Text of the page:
In the village, the population was spread out with 32.3% under the age of 18, 7.6% from 18 to 24, 33.5% from 25 to 44, 19.3% from 45 to 64, and 7.4% who were 65 years of age or older. The median age was 31 years. For every 100 females there were 99.8 males. For every 100 females age 18 and over, there were 94.1 males.
The median income for a household in the village was $48,676, and the median income for a family was $51,797. Males had a median income of $36,250 versus $25,463 for females. The per capita income for the village was $19,835. About 3.4% of families and 3.6% of the population were below the poverty line, including 2.7% of those under age 18 and 3.8% of those age 65 or over.
As of the census of 2010, there were 1,567 people, 551 households, and 429 families residing in the village. The population density was 1,521.4 inhabitants per square mile (587.4/km2). There were 589 housing units at an average density of 571.8 per square mile (220.8/km2). The racial makeup of the village was 97.4% White, 0.4% African American, 0.4% Native American, 0.2% Asian, 0.1% from other races, and 1.5% from two or more races. Hispanic or Latino people of any race were 0.6% of the population.
There were 551 households of which 47.5% had children under the age of 18 living with them, 57.4% were married couples living together, 13.8% had a female householder with no husband present, 6.7% had a male householder with no wife present, and 22.1% were non-families. 18.0% of all households were made up of individuals and 6.7% had someone living alone who was 65 years of age or older. The average household size was 2.84 and the average family size was 3.20.
The median age in the village was 31.1 years. 33.4% of residents were under the age of 18; 7.2% were between the ages of 18 and 24; 30.5% were from 25 to 44; 21.9% were from 45 to 64; and 7.1% were 65 years of age or older. The gender makeup of the village was 48.4% male and 51.6% female.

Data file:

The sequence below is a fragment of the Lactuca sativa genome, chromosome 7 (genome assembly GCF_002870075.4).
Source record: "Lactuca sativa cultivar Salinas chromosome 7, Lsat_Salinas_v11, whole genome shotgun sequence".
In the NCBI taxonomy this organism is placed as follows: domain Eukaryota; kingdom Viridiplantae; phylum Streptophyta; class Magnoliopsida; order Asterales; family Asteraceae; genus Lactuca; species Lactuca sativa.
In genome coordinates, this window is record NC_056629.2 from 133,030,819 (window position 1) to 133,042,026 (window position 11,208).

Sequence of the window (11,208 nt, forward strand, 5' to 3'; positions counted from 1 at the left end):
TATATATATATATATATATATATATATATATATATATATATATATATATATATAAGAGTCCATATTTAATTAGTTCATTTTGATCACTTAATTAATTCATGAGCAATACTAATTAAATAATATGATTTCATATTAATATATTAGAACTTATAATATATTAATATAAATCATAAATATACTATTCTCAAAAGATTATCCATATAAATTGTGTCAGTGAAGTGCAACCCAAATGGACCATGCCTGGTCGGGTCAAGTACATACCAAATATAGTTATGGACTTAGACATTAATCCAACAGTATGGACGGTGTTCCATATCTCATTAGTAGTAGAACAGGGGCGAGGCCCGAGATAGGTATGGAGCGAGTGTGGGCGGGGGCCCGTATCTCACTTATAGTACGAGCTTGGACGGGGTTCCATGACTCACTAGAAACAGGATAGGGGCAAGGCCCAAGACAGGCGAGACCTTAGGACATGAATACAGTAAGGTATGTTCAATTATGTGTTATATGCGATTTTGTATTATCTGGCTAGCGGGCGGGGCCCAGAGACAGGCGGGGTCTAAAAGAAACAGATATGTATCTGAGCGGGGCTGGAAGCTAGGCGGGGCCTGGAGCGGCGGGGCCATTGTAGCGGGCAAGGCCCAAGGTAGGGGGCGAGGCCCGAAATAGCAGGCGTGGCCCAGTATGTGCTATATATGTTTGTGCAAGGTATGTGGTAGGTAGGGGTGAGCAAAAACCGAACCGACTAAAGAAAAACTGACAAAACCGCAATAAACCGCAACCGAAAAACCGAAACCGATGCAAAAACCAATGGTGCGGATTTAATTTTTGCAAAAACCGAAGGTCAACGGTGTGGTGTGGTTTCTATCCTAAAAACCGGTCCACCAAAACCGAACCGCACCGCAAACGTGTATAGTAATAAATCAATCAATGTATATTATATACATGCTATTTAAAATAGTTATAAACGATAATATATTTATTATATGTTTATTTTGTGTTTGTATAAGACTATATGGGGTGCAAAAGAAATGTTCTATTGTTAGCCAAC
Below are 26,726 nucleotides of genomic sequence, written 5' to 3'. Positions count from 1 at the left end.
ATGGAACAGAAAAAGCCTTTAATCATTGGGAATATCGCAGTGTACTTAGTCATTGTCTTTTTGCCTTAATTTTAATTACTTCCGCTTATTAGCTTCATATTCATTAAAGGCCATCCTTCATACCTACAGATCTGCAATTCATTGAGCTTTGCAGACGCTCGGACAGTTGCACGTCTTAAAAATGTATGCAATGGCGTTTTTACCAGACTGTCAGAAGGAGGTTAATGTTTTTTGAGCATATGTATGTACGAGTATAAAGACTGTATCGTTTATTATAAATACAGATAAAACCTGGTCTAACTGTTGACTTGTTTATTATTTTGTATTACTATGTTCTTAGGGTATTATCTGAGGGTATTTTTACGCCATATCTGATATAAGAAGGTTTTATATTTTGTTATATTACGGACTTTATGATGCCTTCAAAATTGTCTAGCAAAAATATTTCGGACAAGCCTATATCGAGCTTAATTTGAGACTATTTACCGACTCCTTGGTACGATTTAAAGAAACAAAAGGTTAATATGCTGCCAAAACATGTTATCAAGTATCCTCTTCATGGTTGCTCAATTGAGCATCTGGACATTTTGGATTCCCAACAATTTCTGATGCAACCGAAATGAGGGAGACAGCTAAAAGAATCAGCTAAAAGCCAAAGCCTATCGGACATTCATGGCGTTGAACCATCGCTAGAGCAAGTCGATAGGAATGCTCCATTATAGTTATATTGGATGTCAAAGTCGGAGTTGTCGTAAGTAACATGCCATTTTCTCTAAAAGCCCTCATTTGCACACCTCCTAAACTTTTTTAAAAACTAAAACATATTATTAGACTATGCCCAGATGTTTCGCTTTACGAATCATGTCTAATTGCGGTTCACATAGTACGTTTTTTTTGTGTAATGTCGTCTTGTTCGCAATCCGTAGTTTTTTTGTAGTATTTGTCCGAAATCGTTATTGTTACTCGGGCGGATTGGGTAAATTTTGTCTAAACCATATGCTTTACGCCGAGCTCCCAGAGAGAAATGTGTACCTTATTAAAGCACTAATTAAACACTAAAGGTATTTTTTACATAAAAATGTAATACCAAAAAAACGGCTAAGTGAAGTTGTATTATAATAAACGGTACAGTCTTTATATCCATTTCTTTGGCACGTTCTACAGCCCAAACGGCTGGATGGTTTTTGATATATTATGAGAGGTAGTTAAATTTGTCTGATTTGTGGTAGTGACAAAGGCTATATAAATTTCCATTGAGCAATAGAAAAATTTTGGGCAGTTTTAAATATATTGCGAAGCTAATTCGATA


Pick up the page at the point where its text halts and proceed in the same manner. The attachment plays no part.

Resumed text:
- "US Gazetteer files 2010". United States Census Bureau. Archived from the original on 2012-01-24. Retrieved 2013-01-06.
- "US Board on Geographic Names". United States Geological Survey. 2007-10-25. Retrieved 2008-01-31.
- "American FactFinder". United States Census Bureau. Retrieved 2013-01-06.
- "Population Estimates". United States Census Bureau. Archived from the original on 2013-06-17. Retrieved 2013-06-17.
- "American FactFinder". United States Census Bureau. Archived from the original on 2013-09-11. Retrieved 2008-01-31.
- "Earthquake". www.anna.k12.oh.us. Retrieved 2016-02-12.
- Overman, William Daniel (1958). Ohio Town Names. Akron, OH: Atlantic Press. p. 4.
- Hitchcock, Almon Baldwin Carrington (1913). History of Shelby County, Ohio, and representative citizens. p. 340.
- USGS, Historic Earthquakes, United States Geological Survey
- Resources, Ohio Department of Natural. "Ohio Department of Natural Resources". www.dnr.state.oh.us.
- "US Gazetteer files: 2010, 2000, and 1990". United States Census Bureau. 2011-02-12. Retrieved 2011-04-23.
- "Locations". Shelby County Libraries. Retrieved 3 March 2018.
- "Population and Housing Unit Estimates". Retrieved May 26, 2018.
- "Census of Population and Housing". Census.gov. Archived from the original on May 12, 2015. Retrieved June 4, 2015.